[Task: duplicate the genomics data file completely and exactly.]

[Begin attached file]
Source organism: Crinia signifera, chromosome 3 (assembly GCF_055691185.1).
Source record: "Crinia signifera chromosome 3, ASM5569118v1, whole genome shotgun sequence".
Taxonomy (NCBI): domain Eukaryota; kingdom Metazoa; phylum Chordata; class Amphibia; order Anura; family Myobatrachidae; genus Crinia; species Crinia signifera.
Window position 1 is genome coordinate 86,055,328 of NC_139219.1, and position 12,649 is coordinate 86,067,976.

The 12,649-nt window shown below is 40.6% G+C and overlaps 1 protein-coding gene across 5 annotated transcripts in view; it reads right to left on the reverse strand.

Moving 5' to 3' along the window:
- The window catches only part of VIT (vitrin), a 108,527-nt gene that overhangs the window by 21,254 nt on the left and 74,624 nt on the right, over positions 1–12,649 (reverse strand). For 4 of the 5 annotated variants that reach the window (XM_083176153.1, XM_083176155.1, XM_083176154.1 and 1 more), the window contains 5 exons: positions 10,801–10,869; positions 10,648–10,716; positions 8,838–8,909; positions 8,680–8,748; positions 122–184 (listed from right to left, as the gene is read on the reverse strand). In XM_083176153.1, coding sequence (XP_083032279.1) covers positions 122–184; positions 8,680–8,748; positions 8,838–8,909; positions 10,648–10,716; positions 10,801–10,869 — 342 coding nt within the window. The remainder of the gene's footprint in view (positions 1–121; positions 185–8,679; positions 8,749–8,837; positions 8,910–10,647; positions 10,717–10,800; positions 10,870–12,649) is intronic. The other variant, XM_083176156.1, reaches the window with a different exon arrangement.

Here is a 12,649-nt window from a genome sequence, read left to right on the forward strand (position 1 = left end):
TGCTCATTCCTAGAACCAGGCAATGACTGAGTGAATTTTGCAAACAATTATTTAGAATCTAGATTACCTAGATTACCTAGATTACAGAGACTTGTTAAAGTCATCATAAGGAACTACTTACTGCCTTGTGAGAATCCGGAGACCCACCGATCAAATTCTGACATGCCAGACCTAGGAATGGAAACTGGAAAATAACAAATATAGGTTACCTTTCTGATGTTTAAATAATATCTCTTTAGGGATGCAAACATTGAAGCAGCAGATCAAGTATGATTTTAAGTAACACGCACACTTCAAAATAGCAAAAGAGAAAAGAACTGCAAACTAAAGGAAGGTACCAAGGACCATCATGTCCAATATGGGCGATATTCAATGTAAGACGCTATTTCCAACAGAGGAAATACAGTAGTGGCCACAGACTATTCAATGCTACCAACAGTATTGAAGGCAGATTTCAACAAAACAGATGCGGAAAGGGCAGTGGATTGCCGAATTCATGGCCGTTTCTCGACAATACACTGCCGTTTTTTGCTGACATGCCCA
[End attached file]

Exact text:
Source organism: Crinia signifera, chromosome 3 (assembly GCF_055691185.1).
Source record: "Crinia signifera chromosome 3, ASM5569118v1, whole genome shotgun sequence".
Taxonomy (NCBI): domain Eukaryota; kingdom Metazoa; phylum Chordata; class Amphibia; order Anura; family Myobatrachidae; genus Crinia; species Crinia signifera.
Window position 1 is genome coordinate 86,055,328 of NC_139219.1, and position 12,649 is coordinate 86,067,976.

The 12,649-nt window shown below is 40.6% G+C and overlaps 1 protein-coding gene across 5 annotated transcripts in view; it reads right to left on the reverse strand.

Moving 5' to 3' along the window:
- The window catches only part of VIT (vitrin), a 108,527-nt gene that overhangs the window by 21,254 nt on the left and 74,624 nt on the right, over positions 1–12,649 (reverse strand). For 4 of the 5 annotated variants that reach the window (XM_083176153.1, XM_083176155.1, XM_083176154.1 and 1 more), the window contains 5 exons: positions 10,801–10,869; positions 10,648–10,716; positions 8,838–8,909; positions 8,680–8,748; positions 122–184 (listed from right to left, as the gene is read on the reverse strand). In XM_083176153.1, coding sequence (XP_083032279.1) covers positions 122–184; positions 8,680–8,748; positions 8,838–8,909; positions 10,648–10,716; positions 10,801–10,869 — 342 coding nt within the window. The remainder of the gene's footprint in view (positions 1–121; positions 185–8,679; positions 8,749–8,837; positions 8,910–10,647; positions 10,717–10,800; positions 10,870–12,649) is intronic. The other variant, XM_083176156.1, reaches the window with a different exon arrangement.

Here is a 12,649-nt window from a genome sequence, read left to right on the forward strand (position 1 = left end):
TGCTCATTCCTAGAACCAGGCAATGACTGAGTGAATTTTGCAAACAATTATTTAGAATCTAGATTACCTAGATTACCTAGATTACAGAGACTTGTTAAAGTCATCATAAGGAACTACTTACTGCCTTGTGAGAATCCGGAGACCCACCGATCAAATTCTGACATGCCAGACCTAGGAATGGAAACTGGAAAATAACAAATATAGGTTACCTTTCTGATGTTTAAATAATATCTCTTTAGGGATGCAAACATTGAAGCAGCAGATCAAGTATGATTTTAAGTAACACGCACACTTCAAAATAGCAAAAGAGAAAAGAACTGCAAACTAAAGGAAGGTACCAAGGACCATCATGTCCAATATGGGCGATATTCAATGTAAGACGCTATTTCCAACAGAGGAAATACAGTAGTGGCCACAGACTATTCAATGCTACCAACAGTATTGAAGGCAGATTTCAACAAAACAGATGCGGAAAGGGCAGTGGATTGCCGAATTCATGGCCGTTTCTCGACAATACACTGCCGTTTTTTGCTGACATGCCCA